I'm done wasting my time, Arny. Ante up with an actual rebuttal on-point or I'm done here. Keith's entire first post is essentially UNADDRESSED in terms of the questions he raises (and amazingly similar to the criticisms I have highlighted). Amazing. Your M.O. hasn't changed one bit; you ignore the salient points and RANT.

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post #103 of 127 Old 07-13-2013, 03:13 AM
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Originally Posted by BufordTJustice View Post

You have equated effort with success.

No quote of me saying anything like that provided. I suspect you pulled this out of the air some place. But, it is common sense that a certain amount of effort is required for success. I will accept guilt for saying this, proudly!
Quote:
BS 1116-1 is at risk of being unreliable with regard to results according to the ITU paper, not “inefficient” as you stated. I even quoted that for you. Come on, Arny.

Actually, BS 1116-1 says and I quote:

"This Recommendation is intended for use in the assessment of systems which introduce impairments so small as to be
undetectable without rigorous control of the experimental conditions and appropriate statistical analysis. If used for
systems that introduce relatively large and easily detectable impairments, it leads to excessive expenditure of time and
effort and may also lead to less reliable results than a simpler test"


BS 1116-1 actually says both things. It says that "For systems that introduce relatively large and easily detectable impairments" it "...leads to excessive expenditure of time...." (inefficient) and "...may also lead to less reliable results than a simpler test". Buford. you apparently still don't do not properly comprehend its meaning. Since this is right near the beginning, it is reasonable to believe that you understand the later more complex parts of BS 1116-1 even less.
Quote:
The purpose of BS 1116-1 is to afford predictive value to the information provided by the evaluations outlined therein (and to help others replicate the process).

One word: Science.
Quote:
I am clearly stating that no generalizations can be made about the entirety of consumer solid state devices as constrained by the context of our argument.

It is true Buford that without admitting your past error you are finally making a partial correct statement about BS 1116-1 I still had to correct you.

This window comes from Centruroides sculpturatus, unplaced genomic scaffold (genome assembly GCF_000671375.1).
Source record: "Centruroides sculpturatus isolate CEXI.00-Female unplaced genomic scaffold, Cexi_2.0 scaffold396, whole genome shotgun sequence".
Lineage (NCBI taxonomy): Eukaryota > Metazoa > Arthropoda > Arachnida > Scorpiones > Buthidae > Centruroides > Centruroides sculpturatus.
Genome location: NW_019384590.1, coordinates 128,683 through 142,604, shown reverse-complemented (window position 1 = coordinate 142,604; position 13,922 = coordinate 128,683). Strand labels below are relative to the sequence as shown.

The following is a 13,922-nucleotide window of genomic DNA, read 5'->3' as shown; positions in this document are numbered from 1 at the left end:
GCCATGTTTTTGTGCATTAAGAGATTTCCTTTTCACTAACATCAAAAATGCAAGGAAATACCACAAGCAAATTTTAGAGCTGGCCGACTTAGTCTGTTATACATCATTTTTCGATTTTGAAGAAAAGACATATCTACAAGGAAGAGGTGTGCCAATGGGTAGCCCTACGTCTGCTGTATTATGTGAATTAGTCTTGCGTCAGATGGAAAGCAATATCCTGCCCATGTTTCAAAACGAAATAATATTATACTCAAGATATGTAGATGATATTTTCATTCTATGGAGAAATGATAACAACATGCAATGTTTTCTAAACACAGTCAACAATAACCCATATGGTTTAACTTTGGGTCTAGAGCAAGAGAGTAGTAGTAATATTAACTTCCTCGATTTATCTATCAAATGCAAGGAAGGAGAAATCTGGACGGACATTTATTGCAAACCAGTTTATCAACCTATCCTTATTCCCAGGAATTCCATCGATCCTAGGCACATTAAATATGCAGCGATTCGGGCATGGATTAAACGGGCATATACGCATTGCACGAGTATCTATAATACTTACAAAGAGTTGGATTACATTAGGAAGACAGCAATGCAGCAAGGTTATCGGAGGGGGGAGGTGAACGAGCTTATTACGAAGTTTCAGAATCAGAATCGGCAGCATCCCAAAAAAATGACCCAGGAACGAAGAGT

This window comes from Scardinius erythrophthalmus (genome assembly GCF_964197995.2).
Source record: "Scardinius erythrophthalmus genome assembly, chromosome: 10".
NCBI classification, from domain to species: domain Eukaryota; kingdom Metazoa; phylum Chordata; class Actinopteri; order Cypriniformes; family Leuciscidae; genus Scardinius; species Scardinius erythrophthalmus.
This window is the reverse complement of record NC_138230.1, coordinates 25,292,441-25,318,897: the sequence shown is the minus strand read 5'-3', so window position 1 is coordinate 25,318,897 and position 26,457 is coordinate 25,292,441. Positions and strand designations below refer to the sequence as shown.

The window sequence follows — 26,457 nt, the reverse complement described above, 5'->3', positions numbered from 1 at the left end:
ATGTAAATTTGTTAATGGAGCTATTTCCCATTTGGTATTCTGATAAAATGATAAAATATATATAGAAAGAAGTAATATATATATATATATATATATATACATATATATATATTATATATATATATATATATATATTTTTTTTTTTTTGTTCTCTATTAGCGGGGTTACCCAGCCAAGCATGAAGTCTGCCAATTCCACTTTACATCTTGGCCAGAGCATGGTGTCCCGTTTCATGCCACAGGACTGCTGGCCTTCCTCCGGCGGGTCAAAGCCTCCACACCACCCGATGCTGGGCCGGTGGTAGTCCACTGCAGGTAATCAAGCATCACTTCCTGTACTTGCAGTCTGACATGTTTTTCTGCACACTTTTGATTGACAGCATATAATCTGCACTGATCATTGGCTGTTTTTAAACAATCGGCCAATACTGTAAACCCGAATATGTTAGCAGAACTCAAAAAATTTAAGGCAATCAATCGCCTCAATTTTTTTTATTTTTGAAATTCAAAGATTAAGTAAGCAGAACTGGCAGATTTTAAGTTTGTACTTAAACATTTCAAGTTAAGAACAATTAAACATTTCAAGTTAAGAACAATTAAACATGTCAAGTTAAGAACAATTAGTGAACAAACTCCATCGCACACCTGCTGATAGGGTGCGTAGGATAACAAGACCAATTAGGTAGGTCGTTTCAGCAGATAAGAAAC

Quote:
You are advocating via BS 1116-1 that results stemming from that procedure can have repeatable, predictive value with regard to other people and products that HAVE NOT YET BEEN TESTED.

I am saying that we have tested enough audio gear and obtained consistent results to be able to make a few generalizations about audio amplifiers in general. I personally have not done a listening test that conforms well to BS 1116-1. A person that I know named James Johnson (well known in audio, retired head technical executive for DTS Inc) has had access to the facilities required and has tested a number of amplifiers using procedures corresponding to BS 1116-1 and generally agrees with what I have posted on this thread about amplifier sound. BTW while I don't claim to be able to read minds, it is probable that the simpler procedure that was in the minds of its author was ABX.
Quote:
I disagree with this. Period. Outright.

Well, I do too. You made it up and kinda sort got it right enough except for the part where you don't seem to accept the idea that we can test sample audio gear and make reasonable statements about it all. How many amplifiers have you done DBTs of? I know I've tested 10 units over a period of 3 days or so for the most intensive tests I ever did. Usually the ABX amplifier tests I've been active in involved 2-4 different units. The results were consistent across all tests over a period of over 20 years.
Quote:
I understand what’s in the paper, Arny.

I've shown strong evidence otherwise, obvious errors you seem to have made and never taken responsibility for or explained. First you mischaracterized BS 1116-1 as "an advocate for DBT" http://www.avsforum.com/t/1480939/audible-differences-between-2-channel-s-s-amps-and-avrs-when-operated-below-clipping/90#post_23522954 . Then you mischaracterized an introductory comment about is use vis-a-vis simpler methodologies. And we still haven't got into the body of the paper! This is just the introduction.
Quote:
It is amazingly shortsighted of you to assume that a) I was not previously acquainted with said paper

Unrebutted evidence is what it is.

Quote:
and b) I understand but simply DISAGREE.

False claim - Buford you have posted plenty of evidence that you don't even understand the introduction to BS 1116-1.
Quote:
Assuming that disagreement denotes a lack of understanding prevents proper discourse and is narcissistic.

No such assumption has been made. Errors have been made Buford and your lack of willingness to accept responsibility for them "prevents proper discourse and is narcissistic".
Quote:
Further, a review beyond the basic testing procedures is not germane to this conversation. I am familiar with the ABX standards you have worked on. I still disagree with you. That does not denote ignorance.

Strictly speaking there is no ABX standard as such. Please post a link to it if you have evidence that it exists.
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post #104 of 127 Old 07-13-2013, 03:28 AM
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Quote:
Originally Posted by BufordTJustice View Post

Also, it seems that you and Mr. Atkinson have met before.

http://www.enjoythemusic.com/hifi2005/atkinsonkrueger.html

http://www.stereophile.com/news/050905debate/
(with audio recording of the debate)

Well, you've been at this for quite some time, haven't you?

I invented ABX for audio:

http://home.provide.net/~djcarlst/abx.htm